Early Bird Gets "Mooned"
|Copyright: Karen Beall (kbeall)
|Date Taken: 2006-12-04|
|Categories: Daily Life, Humorous, Nature|
|Photo Version: Original Version, Workshop|
|Date Submitted: 2006-12-04 14:47|
|[Note Guidelines] Photographer's Note|
|I realize that those of you not in the United States or maybe even not in my region may not understand some of my titles, so I apologize. (Was that a triple negative? Another apology!) |
I awoke to see the moon setting this morning, and I grabbed the tripod and headed out into the wind and cold. It was a bonus that my neighbor left for work at the same time, lighting the smaller trees along his driveway and providing the wonderful light streaks. He beeped his horn, acknowledging my lunatic behavior.
PP work--a slight crop, although I played with many versions, not exactly being happy with the moon in the center of the photo. Sharpened, and ran through Neat Image. I had the camera set to the "night mode." I didn't use any auto zoom in this shot, but if anyone can tell me why the moon looked like a lopsided egg in my other shots taken at the same time (not posted), I'm all ears.
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I think maybe you moved the camera just a fraction when pushing the button. Using a zoom in on the moon almost requires an external push button to shoot.
And then again maybe I'm wrong. I did try a while back to capture a zoomed in moon without any good results.
Great nocturnal picture. In my opinion the moon itself isn't a lopsided egg (I enlaged the picture) but is more the oblique halo causing this phenomen. I made a WS and changed some bits and pieces. Nevertheless a excellent night shot my early bird!
The moon is one of the most difficult subjects to capture. In order to correctly expose it, you have to catch it after the sun comes up or just before it goes down or you could use a filter (like sunglasses)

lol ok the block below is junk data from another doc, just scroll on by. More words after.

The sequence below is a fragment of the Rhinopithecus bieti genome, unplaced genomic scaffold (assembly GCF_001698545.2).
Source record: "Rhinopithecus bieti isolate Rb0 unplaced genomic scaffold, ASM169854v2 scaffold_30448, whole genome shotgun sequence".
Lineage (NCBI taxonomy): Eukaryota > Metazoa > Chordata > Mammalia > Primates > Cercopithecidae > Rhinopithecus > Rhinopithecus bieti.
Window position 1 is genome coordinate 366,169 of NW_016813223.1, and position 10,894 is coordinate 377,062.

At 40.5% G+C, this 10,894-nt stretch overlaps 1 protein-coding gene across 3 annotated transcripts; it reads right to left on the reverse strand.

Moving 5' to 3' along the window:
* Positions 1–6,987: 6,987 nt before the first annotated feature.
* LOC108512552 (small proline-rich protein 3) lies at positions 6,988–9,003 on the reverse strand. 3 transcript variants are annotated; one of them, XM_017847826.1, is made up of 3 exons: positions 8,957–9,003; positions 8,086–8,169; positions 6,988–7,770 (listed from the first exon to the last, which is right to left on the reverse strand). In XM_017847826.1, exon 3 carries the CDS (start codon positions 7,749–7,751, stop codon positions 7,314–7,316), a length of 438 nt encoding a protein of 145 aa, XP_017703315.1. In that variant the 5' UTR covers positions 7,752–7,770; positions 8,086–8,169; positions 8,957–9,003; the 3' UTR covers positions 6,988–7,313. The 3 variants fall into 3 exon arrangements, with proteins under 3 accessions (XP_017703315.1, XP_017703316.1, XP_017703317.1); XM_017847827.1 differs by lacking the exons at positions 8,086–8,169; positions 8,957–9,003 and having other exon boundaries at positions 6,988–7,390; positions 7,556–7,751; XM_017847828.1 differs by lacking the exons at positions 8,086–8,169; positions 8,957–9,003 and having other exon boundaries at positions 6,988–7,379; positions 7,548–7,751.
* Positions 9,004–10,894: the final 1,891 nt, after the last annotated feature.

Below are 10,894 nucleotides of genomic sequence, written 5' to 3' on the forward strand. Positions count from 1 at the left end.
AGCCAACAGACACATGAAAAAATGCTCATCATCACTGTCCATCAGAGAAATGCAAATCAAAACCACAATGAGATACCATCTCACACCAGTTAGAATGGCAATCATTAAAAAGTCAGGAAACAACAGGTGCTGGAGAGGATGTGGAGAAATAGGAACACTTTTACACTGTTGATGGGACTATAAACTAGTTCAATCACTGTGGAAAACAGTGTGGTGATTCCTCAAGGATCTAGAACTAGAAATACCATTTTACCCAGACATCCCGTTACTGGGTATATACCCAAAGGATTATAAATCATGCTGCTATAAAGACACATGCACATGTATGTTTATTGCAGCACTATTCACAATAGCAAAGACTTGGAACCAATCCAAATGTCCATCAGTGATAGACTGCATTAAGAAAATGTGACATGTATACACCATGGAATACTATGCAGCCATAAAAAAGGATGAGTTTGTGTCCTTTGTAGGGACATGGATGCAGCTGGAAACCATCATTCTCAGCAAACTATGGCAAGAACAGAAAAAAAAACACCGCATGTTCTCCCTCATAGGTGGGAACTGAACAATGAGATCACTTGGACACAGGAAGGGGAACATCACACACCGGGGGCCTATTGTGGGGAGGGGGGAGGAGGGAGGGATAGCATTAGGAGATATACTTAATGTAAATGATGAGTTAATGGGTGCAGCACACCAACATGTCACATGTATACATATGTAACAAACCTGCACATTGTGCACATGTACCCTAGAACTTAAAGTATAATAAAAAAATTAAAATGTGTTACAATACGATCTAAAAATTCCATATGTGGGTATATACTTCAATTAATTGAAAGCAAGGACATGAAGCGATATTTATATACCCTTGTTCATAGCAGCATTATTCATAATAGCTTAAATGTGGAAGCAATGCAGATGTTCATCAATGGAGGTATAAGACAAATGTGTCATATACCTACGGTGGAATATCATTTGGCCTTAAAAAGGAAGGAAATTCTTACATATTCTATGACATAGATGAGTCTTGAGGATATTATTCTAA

The problem is, when you meter the moon, it's so bright your camera sets a fast shutter speed and when you meter the sky, it's so black the shutter speed sets slower. Hard to find a happy medium because your dealing with bright light and complete darkness.
The other option is to clone one in from another shot during the day but ten you'll get certain parts of your picture that need to reflect that light and it will show up like a fake moon.
During dusk or dawn the contrast isn't so different and you can meter right next to the moon or sometimes directly on it and get good results with good detail on the moon itself. I haven't had much luck with shooting the moon (pun also) but I do understand (after research)how it's done. I get the same overexposed circle you captured here. I do like the moodiness of the scene, the streaking taillights and the stars you captured.
Hi Karen. My nocturnal moon shots have been dismal disasters. A lovely image and I like the moon central. If you still have the original try not sharpening prior to using NeatImage. A workshop if I may and have a Happy New Year.
Many thanks for your comment on ‘Maritime’